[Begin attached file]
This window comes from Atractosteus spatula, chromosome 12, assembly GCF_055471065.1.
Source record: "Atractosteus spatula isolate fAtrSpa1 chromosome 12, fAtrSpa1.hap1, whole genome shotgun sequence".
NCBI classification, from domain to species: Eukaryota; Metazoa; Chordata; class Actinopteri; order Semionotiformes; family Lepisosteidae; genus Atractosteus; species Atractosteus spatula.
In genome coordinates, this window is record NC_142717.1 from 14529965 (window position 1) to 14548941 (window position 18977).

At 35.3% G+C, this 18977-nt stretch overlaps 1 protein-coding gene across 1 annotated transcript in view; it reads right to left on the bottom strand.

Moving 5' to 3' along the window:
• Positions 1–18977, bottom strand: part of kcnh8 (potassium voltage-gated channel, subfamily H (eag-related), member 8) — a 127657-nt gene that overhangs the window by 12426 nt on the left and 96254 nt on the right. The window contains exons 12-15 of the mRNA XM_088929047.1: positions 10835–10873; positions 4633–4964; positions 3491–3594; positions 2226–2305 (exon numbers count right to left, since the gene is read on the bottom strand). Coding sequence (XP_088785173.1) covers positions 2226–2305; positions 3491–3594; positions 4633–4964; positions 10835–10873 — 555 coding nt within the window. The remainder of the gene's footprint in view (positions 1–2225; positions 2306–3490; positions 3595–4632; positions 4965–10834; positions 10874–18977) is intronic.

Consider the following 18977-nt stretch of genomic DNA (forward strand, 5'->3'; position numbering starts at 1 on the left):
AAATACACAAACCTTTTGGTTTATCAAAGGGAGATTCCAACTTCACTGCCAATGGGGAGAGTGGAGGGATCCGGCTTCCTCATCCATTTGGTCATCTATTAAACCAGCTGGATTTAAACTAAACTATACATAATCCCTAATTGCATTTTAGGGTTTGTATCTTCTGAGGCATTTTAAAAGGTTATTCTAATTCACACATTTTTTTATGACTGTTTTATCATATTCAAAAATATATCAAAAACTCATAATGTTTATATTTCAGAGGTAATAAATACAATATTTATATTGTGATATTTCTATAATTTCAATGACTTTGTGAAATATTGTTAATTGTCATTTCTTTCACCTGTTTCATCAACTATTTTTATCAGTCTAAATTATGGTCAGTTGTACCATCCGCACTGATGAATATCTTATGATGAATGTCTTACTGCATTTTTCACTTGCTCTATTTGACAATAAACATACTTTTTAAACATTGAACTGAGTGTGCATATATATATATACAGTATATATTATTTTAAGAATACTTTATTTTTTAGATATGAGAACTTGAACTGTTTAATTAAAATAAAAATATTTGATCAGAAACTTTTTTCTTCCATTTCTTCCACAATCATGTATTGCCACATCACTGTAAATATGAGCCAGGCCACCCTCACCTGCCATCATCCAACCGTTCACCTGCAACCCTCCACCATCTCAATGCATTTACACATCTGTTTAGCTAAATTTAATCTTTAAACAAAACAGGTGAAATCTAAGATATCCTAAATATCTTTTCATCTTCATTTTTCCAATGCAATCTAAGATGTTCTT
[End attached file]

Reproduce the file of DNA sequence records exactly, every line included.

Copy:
This window comes from Atractosteus spatula, chromosome 12, assembly GCF_055471065.1.
Source record: "Atractosteus spatula isolate fAtrSpa1 chromosome 12, fAtrSpa1.hap1, whole genome shotgun sequence".
NCBI classification, from domain to species: Eukaryota; Metazoa; Chordata; class Actinopteri; order Semionotiformes; family Lepisosteidae; genus Atractosteus; species Atractosteus spatula.
In genome coordinates, this window is record NC_142717.1 from 14529965 (window position 1) to 14548941 (window position 18977).

At 35.3% G+C, this 18977-nt stretch overlaps 1 protein-coding gene across 1 annotated transcript in view; it reads right to left on the bottom strand.

Moving 5' to 3' along the window:
• Positions 1–18977, bottom strand: part of kcnh8 (potassium voltage-gated channel, subfamily H (eag-related), member 8) — a 127657-nt gene that overhangs the window by 12426 nt on the left and 96254 nt on the right. The window contains exons 12-15 of the mRNA XM_088929047.1: positions 10835–10873; positions 4633–4964; positions 3491–3594; positions 2226–2305 (exon numbers count right to left, since the gene is read on the bottom strand). Coding sequence (XP_088785173.1) covers positions 2226–2305; positions 3491–3594; positions 4633–4964; positions 10835–10873 — 555 coding nt within the window. The remainder of the gene's footprint in view (positions 1–2225; positions 2306–3490; positions 3595–4632; positions 4965–10834; positions 10874–18977) is intronic.

Consider the following 18977-nt stretch of genomic DNA (forward strand, 5'->3'; position numbering starts at 1 on the left):
AAATACACAAACCTTTTGGTTTATCAAAGGGAGATTCCAACTTCACTGCCAATGGGGAGAGTGGAGGGATCCGGCTTCCTCATCCATTTGGTCATCTATTAAACCAGCTGGATTTAAACTAAACTATACATAATCCCTAATTGCATTTTAGGGTTTGTATCTTCTGAGGCATTTTAAAAGGTTATTCTAATTCACACATTTTTTTATGACTGTTTTATCATATTCAAAAATATATCAAAAACTCATAATGTTTATATTTCAGAGGTAATAAATACAATATTTATATTGTGATATTTCTATAATTTCAATGACTTTGTGAAATATTGTTAATTGTCATTTCTTTCACCTGTTTCATCAACTATTTTTATCAGTCTAAATTATGGTCAGTTGTACCATCCGCACTGATGAATATCTTATGATGAATGTCTTACTGCATTTTTCACTTGCTCTATTTGACAATAAACATACTTTTTAAACATTGAACTGAGTGTGCATATATATATATACAGTATATATTATTTTAAGAATACTTTATTTTTTAGATATGAGAACTTGAACTGTTTAATTAAAATAAAAATATTTGATCAGAAACTTTTTTCTTCCATTTCTTCCACAATCATGTATTGCCACATCACTGTAAATATGAGCCAGGCCACCCTCACCTGCCATCATCCAACCGTTCACCTGCAACCCTCCACCATCTCAATGCATTTACACATCTGTTTAGCTAAATTTAATCTTTAAACAAAACAGGTGAAATCTAAGATATCCTAAATATCTTTTCATCTTCATTTTTCCAATGCAATCTAAGATGTTCTT